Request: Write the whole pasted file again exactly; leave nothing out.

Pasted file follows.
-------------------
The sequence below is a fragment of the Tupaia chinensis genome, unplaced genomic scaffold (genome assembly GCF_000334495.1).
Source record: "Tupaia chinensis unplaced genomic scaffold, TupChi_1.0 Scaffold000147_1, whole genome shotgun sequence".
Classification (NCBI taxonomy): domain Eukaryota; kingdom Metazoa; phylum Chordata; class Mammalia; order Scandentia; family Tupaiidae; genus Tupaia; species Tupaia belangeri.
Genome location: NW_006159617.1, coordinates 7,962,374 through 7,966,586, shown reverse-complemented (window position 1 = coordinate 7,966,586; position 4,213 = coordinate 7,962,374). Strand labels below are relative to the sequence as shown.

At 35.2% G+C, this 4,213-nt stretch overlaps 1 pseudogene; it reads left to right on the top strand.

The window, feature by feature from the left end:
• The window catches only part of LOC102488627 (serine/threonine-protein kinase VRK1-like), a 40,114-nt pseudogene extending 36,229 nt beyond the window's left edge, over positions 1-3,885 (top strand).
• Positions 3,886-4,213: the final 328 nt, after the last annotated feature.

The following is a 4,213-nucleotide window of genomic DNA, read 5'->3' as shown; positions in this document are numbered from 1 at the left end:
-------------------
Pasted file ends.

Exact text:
The sequence below is a fragment of the Tupaia chinensis genome, unplaced genomic scaffold (genome assembly GCF_000334495.1).
Source record: "Tupaia chinensis unplaced genomic scaffold, TupChi_1.0 Scaffold000147_1, whole genome shotgun sequence".
Classification (NCBI taxonomy): domain Eukaryota; kingdom Metazoa; phylum Chordata; class Mammalia; order Scandentia; family Tupaiidae; genus Tupaia; species Tupaia belangeri.
Genome location: NW_006159617.1, coordinates 7,962,374 through 7,966,586, shown reverse-complemented (window position 1 = coordinate 7,966,586; position 4,213 = coordinate 7,962,374). Strand labels below are relative to the sequence as shown.

At 35.2% G+C, this 4,213-nt stretch overlaps 1 pseudogene; it reads left to right on the top strand.

The window, feature by feature from the left end:
• The window catches only part of LOC102488627 (serine/threonine-protein kinase VRK1-like), a 40,114-nt pseudogene extending 36,229 nt beyond the window's left edge, over positions 1-3,885 (top strand).
• Positions 3,886-4,213: the final 328 nt, after the last annotated feature.

The following is a 4,213-nucleotide window of genomic DNA, read 5'->3' as shown; positions in this document are numbered from 1 at the left end: